by Thomas Dworetzky
, Contributing Reporter | May 20, 2022
Hospitals are starting to scramble as a contrast agent shortage from the Shanghai shutdown is disrupting supplies.
The GE plant there supplies contrast to roughly half of U.S. hospitals and imaging centers, Nancy Foster, vice president of quality and patient safety policy at the American Hospital Association, estimated to NBC news
"There are a lot of conversations underway at the national level about how you appropriately diversify sources of critically needed supplies so that a weather event, a political event, something else that happens does not wipe out your ability to have access to that supply" Foster added, noting that this latest challenge underscores that, “we need a coming-together of all the manufacturers, the providers, the federal agencies to think through: How do we create that more resilient supply chain?”
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The crunch is causing rationing of nonurgent procedures.
“It's very difficult to know what harms are going to occur from this, either from a delayed diagnosis or a misdiagnosis,” Dr. Matthew Davenport, vice chair of the American College of Radiology commission on quality and safety, told the news site, advising that he is “confident that there will be some delayed diagnoses or misdiagnoses because we are using imaging techniques that are not optimized, not perfect.”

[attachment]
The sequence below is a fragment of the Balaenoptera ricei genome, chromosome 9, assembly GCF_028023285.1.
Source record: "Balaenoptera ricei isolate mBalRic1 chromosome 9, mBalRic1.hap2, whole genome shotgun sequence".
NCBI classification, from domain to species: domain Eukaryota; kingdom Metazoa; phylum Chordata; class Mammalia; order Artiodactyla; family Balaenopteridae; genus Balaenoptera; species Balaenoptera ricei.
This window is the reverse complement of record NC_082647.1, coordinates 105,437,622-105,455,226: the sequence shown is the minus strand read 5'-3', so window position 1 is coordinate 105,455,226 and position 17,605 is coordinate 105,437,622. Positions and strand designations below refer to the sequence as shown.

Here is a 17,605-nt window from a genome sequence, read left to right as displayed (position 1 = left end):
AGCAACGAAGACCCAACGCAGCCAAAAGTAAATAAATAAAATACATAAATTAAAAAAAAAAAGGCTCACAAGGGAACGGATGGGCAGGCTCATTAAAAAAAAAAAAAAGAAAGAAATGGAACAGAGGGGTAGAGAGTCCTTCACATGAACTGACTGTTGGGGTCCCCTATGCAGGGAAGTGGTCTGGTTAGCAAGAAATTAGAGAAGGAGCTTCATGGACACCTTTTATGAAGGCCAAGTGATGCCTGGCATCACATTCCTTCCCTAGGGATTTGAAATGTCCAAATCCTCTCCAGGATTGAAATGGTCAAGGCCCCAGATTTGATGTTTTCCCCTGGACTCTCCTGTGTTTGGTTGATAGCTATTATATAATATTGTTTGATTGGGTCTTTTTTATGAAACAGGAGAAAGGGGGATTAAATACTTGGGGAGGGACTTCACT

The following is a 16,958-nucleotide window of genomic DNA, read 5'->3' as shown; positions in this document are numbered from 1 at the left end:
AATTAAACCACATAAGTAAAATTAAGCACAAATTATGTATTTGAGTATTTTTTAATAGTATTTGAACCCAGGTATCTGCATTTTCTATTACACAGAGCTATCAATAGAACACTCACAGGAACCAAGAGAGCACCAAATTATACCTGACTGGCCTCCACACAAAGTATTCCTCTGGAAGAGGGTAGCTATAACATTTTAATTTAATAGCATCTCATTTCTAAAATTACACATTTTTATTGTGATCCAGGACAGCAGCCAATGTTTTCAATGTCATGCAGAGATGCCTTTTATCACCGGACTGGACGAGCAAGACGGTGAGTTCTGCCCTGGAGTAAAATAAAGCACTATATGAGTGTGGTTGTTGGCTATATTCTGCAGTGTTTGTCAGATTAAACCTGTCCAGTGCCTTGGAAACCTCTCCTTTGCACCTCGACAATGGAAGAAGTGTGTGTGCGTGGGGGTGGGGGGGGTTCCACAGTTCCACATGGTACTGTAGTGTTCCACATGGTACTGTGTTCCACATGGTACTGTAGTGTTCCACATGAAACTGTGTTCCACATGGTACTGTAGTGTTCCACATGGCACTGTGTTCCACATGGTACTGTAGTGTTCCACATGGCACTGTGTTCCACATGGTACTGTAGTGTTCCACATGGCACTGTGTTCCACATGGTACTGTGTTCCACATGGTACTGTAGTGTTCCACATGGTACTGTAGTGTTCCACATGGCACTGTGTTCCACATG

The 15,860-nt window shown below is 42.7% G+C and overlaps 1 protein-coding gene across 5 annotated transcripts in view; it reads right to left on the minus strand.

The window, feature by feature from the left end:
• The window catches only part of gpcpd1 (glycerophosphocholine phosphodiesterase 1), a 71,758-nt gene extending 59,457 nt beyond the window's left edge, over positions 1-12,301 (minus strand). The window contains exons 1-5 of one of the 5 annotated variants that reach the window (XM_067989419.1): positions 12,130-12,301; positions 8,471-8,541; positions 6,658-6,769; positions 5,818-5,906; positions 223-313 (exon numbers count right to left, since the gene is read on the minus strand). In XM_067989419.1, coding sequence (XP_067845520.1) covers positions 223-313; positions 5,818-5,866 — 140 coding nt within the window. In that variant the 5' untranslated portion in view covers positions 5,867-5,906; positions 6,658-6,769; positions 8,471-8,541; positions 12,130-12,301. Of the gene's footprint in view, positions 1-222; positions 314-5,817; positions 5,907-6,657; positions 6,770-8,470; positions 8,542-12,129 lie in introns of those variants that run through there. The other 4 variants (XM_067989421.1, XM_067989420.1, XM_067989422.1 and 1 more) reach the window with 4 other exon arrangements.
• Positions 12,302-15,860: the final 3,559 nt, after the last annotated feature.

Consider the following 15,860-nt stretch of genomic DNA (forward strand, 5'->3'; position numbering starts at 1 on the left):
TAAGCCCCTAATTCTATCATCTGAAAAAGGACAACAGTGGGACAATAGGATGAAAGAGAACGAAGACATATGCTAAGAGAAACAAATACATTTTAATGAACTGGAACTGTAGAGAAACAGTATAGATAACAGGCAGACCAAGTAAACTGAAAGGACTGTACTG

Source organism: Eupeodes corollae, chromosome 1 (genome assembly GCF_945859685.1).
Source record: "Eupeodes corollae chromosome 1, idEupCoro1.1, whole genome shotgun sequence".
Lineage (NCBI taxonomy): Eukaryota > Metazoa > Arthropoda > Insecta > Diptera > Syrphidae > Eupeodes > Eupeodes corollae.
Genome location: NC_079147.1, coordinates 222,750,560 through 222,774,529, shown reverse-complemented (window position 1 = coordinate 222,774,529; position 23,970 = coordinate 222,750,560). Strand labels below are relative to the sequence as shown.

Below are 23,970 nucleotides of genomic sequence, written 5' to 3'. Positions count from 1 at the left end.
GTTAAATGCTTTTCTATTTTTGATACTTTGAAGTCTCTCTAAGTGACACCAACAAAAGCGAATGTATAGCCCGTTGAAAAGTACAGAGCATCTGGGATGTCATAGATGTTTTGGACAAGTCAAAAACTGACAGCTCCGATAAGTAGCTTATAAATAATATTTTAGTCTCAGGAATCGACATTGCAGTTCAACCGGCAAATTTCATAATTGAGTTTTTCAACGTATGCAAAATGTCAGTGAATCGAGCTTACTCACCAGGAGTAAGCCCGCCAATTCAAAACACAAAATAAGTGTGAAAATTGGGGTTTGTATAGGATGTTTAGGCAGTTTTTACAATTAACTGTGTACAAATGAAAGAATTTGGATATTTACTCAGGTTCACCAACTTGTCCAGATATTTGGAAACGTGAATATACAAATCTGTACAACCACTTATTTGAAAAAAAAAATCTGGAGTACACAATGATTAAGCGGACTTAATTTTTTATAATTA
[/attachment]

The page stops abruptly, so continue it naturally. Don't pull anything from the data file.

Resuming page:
According to a new report in the journal Radiology
, out May 19, this contrast crunch is just the latest warning of challenges to be faced across the entire healthcare supply chain.
“We are facing issues similar to those we faced in the early days of the COVID-19 pandemic, caused by a limited supply of an important pharmaceutical, critical to our ability to care for our patients,” warned Dr. Thomas M. Grist, chair of the Department of Radiology at the University of Wisconsin School of Medicine and Public Health in Madison, and lead author of the report.
He did note that the healthcare ecosystem is now “more adept at establishing incident command centers to implement rapid responses to the challenges we face” than earlier.
But he also stressed that events like the March Shanghai shutdown that shuttered the GE plant there for several weeks are no longer going to be such rare events — and the system needs to be ready.
“It is too easy for us to take for granted the readily available supply of something that is so important to our patients and our radiologic practices until it’s gone,” Grist said, adding that, “we need to commit to changing the supply chain so that a single event in a faraway country does not put us in this predicament again.”
When GE was faced with the plant closure resulting from the total COVID-19 lockdown in the city at the end of March, it led to a nearly 80% supply drop the company estimated would last six to eight weeks. In response it boosted output at its factory in Ireland, according to a report at the time
"We are working around the clock to expand capacity of our iodinated contrast media products," a GE spokesperson said after the company closed its Shanghai facility for several weeks. "We are working to return to full capacity as soon as local authorities allow.”